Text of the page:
OPINION

Garber: Improved communication needed for food recalls

By Adam Garber
Posted 2/24/20

As consumers, we rely on the food safety system when we buy groceries. And, we expect that if one of our purchases has been recalled our grocery store will warn us.

However, a new report by the …

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OPINION

Garber: Improved communication needed for food recalls

Posted

As consumers, we rely on the food safety system when we buy groceries. And, we expect that if one of our purchases has been recalled our grocery store will warn us.

However, a new report by the Arizona PIRG Education Fund states that Americans are not hearing about food recalls, and that communication breakdown can have serious repercussions for public health.

According to the Centers for Disease Control and Prevention, 48 million Americans continue to get sick from the food they eat every year. Although the food safety system focuses on getting recalled food out of stores, individual consumers may be unaware they have contaminated food in a pantry, refrigerator or freezer in their home. Effective communication about recalls is critical to combat foodborne illness.

Although they might not be the cause of a recall, grocery stores are access points in the food safety system in which consumers frequently interact. Grocery stores often have unique information about us and our purchasing habits making it easy to improve transparency about recall notification efforts. And they should.

Based on publicly available information, the Arizona PIRG Education Fund recently assessed whether the nation’s 26 largest supermarket chains tell customers about recall policies, in-store notification, and direct customer notification. Eighty percent of the nation’s 26 largest supermarket chains including Albertson’s, Safeway and Whole Foods received a failing grade for recall information. Only Harris Teeter, Kroger, Smith’s and Target received a passing grade.

To avoid consumers needing to go on a scavenger hunt to find out if food they recently purchased was recalled, we recommend the following:

FDA and USDA should:

  • Require stores to make recall notification policies available on their website and upon request.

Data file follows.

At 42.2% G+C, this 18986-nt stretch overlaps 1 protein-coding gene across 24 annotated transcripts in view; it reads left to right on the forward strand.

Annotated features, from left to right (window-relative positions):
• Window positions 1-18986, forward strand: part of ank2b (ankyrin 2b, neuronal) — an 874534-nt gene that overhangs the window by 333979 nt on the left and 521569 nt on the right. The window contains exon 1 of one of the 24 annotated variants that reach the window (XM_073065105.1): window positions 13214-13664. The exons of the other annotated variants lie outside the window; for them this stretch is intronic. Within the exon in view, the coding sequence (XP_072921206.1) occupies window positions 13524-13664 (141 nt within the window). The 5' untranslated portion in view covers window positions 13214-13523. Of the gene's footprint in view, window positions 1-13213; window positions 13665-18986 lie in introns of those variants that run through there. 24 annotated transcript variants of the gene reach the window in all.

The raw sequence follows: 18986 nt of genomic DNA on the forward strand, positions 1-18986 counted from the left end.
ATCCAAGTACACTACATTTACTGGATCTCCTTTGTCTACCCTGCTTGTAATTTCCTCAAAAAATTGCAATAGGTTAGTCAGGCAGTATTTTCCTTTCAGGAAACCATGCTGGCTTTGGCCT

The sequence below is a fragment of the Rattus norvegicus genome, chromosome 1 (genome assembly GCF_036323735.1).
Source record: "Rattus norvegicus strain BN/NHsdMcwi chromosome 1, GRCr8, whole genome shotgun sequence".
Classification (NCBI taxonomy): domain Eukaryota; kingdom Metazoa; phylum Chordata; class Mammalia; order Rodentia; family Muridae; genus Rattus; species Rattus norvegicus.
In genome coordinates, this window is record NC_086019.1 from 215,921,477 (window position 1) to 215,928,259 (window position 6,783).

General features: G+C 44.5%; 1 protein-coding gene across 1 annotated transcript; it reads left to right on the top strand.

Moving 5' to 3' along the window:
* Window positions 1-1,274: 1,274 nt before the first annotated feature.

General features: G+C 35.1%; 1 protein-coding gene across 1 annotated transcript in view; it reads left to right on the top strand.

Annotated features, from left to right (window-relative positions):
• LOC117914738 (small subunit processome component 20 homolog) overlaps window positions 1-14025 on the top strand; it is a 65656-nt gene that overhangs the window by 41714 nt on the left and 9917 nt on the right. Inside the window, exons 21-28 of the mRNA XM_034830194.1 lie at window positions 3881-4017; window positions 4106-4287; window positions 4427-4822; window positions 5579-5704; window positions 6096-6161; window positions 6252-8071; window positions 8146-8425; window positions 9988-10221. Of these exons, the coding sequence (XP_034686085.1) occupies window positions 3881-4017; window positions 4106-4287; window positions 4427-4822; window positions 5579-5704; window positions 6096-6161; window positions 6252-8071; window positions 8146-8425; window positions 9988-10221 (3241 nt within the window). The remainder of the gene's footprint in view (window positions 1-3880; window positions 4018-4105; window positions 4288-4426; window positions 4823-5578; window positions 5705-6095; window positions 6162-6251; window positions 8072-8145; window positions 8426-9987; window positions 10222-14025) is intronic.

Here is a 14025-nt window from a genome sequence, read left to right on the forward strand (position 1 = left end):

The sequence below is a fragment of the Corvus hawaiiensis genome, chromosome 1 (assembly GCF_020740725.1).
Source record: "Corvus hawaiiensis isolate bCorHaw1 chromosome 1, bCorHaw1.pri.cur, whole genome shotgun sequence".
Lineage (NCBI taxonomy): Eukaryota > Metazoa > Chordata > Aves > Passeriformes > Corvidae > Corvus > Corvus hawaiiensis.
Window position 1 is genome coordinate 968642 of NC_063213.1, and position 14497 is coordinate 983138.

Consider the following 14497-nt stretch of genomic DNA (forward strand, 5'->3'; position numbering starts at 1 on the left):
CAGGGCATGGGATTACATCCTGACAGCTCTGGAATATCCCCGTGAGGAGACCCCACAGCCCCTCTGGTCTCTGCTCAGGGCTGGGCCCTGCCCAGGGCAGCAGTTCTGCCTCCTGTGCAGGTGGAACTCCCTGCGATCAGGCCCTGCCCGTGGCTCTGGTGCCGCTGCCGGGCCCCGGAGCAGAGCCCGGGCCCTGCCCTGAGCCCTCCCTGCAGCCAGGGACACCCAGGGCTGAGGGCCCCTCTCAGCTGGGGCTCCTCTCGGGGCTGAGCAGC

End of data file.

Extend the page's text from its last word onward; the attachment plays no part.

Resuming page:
• Require stores to post signs about recalls at the cash register and on the store shelf where the product would normally appear for at least two weeks for perishable food and for at least one month for frozen foods.
  • Require stores to create direct customer notification programs that alert consumers of recalled products within 48 hours of a recall.

Grocery Stores should:

  • Post food recall notification policies on their website and provide a copy upon request.
  • Post signs for recalls at the cash register and on the store shelf where the product would normally appear for at least two weeks for perishable food and for at least one month for frozen foods. Use the information collected through loyalty programs to directly alert customers of recalled products within 48 hours of a recall.

Consumers should:

  • Sign up for recall alerts on the FDA website (https://www.fda.gov/safety/recalls-market-withdrawals-safety-alerts) and USDA website (https://www.fsis.usda.gov/wps/portal/fsis/home).
  • Follow FDA and USDA social media accounts for updated information about recalls.
  • Ask the customer service desk for information about how you can be notified about recalls for food you purchase and where recall notices are posted in the store.

Until customers can easily find information on food recalls, many people will unnecessarily put their health at risk.

Adam Garber
Consumer watchdog
Arizona PIRG Education Fund

Editor's note: The Arizona PIRG Education Fund is an organization that conducts research and education on issues in the public interest. The organization’s report, Food Recall Failure, can be found at arizonapirgedfund.org

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